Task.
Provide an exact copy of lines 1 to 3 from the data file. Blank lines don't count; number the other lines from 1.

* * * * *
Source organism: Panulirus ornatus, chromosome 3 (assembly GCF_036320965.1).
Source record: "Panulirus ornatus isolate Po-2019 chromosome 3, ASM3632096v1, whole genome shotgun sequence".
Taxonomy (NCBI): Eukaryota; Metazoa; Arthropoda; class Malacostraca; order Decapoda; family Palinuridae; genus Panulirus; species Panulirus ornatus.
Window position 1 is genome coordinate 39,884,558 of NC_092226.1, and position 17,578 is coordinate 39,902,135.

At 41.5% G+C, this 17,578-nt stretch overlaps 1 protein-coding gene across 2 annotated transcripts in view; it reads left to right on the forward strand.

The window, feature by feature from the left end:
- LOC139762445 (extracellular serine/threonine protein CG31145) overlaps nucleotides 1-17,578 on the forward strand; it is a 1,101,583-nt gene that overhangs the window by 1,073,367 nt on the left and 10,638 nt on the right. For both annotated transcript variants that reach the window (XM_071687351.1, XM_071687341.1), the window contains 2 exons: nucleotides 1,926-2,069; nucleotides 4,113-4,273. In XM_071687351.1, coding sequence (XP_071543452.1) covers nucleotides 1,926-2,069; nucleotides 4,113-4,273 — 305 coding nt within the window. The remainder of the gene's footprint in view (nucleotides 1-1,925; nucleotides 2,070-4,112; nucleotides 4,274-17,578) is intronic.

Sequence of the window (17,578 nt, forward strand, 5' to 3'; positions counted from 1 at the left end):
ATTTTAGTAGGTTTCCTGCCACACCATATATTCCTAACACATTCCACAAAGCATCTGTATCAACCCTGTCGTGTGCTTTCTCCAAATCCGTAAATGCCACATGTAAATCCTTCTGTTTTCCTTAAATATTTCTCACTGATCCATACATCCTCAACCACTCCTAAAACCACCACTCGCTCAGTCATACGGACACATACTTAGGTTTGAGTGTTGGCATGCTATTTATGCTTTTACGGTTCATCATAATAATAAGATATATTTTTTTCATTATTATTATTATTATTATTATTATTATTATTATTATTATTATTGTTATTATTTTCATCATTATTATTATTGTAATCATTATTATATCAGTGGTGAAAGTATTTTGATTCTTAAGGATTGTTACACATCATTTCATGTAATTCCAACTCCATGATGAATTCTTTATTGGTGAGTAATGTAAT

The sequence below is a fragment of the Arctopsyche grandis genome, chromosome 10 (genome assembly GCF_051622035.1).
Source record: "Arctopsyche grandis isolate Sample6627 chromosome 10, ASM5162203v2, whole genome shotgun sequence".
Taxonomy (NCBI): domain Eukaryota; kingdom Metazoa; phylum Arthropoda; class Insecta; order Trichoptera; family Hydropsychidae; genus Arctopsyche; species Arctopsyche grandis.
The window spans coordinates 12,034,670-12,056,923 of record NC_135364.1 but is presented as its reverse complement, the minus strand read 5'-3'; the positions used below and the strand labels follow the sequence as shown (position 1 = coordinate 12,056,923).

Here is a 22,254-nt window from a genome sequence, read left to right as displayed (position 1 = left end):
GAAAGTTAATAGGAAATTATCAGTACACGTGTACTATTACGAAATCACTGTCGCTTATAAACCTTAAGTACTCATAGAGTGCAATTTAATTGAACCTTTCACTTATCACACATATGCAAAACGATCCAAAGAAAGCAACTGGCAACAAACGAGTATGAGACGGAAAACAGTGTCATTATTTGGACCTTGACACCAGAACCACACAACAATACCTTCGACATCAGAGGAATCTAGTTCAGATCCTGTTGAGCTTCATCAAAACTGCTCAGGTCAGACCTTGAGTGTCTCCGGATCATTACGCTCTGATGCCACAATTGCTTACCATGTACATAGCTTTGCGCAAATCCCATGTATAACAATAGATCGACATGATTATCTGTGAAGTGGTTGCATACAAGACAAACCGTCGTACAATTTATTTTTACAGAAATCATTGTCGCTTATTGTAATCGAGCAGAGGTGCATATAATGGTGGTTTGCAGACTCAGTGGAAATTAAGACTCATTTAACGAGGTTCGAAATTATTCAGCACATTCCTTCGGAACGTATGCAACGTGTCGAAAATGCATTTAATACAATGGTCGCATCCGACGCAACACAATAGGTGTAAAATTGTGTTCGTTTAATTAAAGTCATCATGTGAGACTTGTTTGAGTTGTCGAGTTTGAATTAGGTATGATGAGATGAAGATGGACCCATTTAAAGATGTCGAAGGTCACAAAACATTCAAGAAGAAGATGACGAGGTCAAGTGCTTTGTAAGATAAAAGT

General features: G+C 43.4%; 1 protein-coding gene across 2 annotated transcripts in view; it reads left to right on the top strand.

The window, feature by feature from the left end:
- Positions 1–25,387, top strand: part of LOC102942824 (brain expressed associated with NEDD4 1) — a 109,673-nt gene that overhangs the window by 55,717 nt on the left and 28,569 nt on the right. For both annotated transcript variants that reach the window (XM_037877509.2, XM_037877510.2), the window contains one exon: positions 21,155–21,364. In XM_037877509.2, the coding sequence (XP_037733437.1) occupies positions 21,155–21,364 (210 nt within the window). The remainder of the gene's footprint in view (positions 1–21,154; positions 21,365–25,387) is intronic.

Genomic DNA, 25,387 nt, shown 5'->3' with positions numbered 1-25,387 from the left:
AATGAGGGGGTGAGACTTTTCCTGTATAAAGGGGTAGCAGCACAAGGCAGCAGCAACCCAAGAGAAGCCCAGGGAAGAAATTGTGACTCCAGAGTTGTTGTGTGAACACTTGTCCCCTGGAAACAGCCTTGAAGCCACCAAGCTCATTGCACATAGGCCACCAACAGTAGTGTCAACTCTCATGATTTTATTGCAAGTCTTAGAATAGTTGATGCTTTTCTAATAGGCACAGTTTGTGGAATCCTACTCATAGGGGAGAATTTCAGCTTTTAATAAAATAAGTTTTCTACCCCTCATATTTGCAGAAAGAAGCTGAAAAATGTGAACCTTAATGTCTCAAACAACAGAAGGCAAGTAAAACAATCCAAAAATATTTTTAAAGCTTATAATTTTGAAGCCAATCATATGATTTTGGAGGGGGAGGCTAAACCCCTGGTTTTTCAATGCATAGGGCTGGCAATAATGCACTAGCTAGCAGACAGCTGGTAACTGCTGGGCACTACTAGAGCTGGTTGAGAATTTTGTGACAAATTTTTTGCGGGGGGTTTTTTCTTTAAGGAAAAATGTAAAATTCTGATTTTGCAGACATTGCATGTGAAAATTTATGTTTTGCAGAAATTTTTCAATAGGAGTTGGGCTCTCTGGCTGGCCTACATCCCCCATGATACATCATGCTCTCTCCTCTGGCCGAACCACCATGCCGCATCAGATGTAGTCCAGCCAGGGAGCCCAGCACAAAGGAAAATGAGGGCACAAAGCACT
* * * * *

Source organism: Panulirus ornatus, chromosome 3 (assembly GCF_036320965.1).
Source record: "Panulirus ornatus isolate Po-2019 chromosome 3, ASM3632096v1, whole genome shotgun sequence".
Taxonomy (NCBI): Eukaryota; Metazoa; Arthropoda; class Malacostraca; order Decapoda; family Palinuridae; genus Panulirus; species Panulirus ornatus.